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According to the British Library site, the use of nonstandard forms of past tense expressions like “we was” are common in some English dialects

The verb 'to be' has two simple past forms in Standard English - I/he/she/it was and you/we/they were. Apart from the special case of you, the distinction is, therefore, between singular was and plural were.

In some regional dialects, however, this pattern is not observed. In some parts of the country, speakers use was throughout, while speakers elsewhere use were exclusively. There are also dialects where the two different forms are used for the opposite function - singular were and plural was.

Usage examples are not hard to find in print:

1) What we was after was a couple of noble big di'monds as big as hazel-nuts, which everybody was running to see. We was dressed up fine, and ... - From Tom Sawyer, Detective by Mark Twain

2) And we was in the lifeboat —I'd say about nine days. While we was in the lifeboat a German submarine surfaced. That's why I thought we might've got torpedoed too. - From Merchant Marine Survivors of World War II: Oral Histories of Cargo

3) We was on the come up. We all brought cars with the money we had stashed and the money we was making off the coke we was moving. - From Lust, Money, Envy

but probably the more memorable usage was by George Harrison in the song titled When we was fab.

Questions:

1) where in the UK is this dialectal usage present?

2) what is the origin of this usage? An old usage survived from Middle English for instance?

3) is the above usage present also in dialectal forms of AmE?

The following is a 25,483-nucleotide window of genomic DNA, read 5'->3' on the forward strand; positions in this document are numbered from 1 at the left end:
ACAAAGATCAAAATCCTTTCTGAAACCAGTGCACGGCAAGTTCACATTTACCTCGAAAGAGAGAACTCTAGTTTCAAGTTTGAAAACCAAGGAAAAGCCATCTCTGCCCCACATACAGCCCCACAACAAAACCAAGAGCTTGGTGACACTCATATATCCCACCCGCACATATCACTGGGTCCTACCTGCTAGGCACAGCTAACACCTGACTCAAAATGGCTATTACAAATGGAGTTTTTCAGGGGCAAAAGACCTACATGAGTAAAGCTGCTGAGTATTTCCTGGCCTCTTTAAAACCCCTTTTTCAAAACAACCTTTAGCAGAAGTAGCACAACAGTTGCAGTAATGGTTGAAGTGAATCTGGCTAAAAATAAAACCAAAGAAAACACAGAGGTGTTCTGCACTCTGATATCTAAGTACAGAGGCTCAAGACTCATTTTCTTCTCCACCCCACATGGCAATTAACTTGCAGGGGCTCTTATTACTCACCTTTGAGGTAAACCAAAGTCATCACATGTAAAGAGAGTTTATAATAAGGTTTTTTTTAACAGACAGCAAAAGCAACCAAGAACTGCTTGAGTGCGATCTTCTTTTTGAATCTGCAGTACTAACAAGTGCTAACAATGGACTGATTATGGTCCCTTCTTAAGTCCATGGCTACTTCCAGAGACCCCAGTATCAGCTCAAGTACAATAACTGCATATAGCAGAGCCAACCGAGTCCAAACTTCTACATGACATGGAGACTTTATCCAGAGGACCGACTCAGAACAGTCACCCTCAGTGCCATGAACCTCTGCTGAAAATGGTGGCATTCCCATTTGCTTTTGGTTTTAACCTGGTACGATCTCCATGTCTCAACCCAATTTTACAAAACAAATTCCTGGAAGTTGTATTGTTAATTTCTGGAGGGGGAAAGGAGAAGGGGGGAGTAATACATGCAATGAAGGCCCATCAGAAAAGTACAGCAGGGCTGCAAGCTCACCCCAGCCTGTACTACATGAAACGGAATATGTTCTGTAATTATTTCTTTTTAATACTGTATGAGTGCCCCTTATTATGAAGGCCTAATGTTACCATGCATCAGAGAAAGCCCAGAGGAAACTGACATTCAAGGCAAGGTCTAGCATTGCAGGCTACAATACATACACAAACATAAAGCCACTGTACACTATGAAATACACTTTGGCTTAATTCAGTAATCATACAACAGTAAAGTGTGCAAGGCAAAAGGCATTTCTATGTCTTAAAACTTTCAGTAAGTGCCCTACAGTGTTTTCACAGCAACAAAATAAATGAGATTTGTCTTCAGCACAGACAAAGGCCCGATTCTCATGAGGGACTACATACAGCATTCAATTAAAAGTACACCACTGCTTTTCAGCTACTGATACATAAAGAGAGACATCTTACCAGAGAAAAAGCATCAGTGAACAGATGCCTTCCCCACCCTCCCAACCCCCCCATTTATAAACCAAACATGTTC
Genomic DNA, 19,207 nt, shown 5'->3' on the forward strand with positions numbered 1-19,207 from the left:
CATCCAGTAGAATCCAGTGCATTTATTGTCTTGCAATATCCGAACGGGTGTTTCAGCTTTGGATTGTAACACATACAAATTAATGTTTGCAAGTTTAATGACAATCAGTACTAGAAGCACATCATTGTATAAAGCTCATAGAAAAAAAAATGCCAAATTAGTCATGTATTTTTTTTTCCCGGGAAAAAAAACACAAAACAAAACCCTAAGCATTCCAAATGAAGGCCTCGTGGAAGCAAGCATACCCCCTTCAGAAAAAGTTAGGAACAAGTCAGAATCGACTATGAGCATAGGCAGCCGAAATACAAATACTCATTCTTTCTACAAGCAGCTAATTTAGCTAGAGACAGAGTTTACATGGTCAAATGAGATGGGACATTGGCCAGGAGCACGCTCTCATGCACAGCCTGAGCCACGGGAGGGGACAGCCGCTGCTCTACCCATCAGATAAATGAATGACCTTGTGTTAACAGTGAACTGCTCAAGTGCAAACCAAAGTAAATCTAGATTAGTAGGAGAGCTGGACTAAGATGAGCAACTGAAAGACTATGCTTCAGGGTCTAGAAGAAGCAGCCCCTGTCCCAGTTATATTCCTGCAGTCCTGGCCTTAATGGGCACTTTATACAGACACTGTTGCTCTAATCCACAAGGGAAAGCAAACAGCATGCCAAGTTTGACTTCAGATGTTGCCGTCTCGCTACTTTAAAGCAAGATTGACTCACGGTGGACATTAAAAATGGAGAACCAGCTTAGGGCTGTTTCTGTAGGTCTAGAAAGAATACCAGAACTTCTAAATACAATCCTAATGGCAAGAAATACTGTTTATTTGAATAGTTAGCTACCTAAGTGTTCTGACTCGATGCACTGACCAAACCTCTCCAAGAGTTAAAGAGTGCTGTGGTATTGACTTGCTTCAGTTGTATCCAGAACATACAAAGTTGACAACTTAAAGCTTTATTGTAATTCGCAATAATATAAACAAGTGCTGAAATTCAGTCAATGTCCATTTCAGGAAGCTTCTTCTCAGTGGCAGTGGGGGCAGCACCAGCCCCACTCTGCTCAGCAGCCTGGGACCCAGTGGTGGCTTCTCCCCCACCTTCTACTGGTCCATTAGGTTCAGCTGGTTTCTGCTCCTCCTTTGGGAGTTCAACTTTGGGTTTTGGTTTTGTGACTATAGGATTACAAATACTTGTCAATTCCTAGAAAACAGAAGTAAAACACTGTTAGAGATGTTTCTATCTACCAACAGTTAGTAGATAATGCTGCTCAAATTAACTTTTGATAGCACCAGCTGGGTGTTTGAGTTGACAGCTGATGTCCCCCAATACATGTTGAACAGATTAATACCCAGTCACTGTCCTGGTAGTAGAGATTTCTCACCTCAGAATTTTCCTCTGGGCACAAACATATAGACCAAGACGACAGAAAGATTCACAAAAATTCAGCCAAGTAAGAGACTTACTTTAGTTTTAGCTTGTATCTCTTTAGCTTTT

• Hello! English specific questions should be asked at English Language & Usage. – curiousdannii Nov 13 '18 at 11:16
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    I'm voting to leave this open because it is about Linguistics; it's asking about the history &or dialectology of a particular construction. – Wilson Nov 13 '18 at 11:50
  • @curiousdannii: I remember seeing this question posted at ELU earlier, but it was deleted: english.stackexchange.com/questions/472657/… – sumelic Nov 13 '18 at 16:39
  • @sumelic - yes, I was “advised” to post here. If the question is off-topic also here...I really don’t know where to post it. – user240918 Nov 13 '18 at 16:49
  • It's ontopic at ELU but you do have do your own research first. – curiousdannii Nov 13 '18 at 22:15
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1) where in the UK is this dialectal usage present?

I think mostly in the South-East; Kent, London, etc.

2) what is the origin of this usage? An old usage survived from Middle English for instance?

Nope, older forms of English regularly distinguish plural and singular forms in the verb conjugation paradigm.

It is the grammaticalisation cycle taking its course. Because the pronoun is obligatory, a verb conjugation is redundant. So a language will tend to remove it, especially if the phonetic difference is slight. This has not only happened in English though! In the closely related languages, Afrikaans and Norwegian, this process has completed, and verbs simply are not conjugated, even in the standard language.

3) is the above usage present also in dialectal forms of AmE?

Certainly. For example, AAVE has this feature. And who knows, maybe the process will continue, and eventually be standard in English as well.

  • (There are a few Norwegian dialects which do feature conjugation; these are generally moribund though) – Wilson Nov 13 '18 at 11:53

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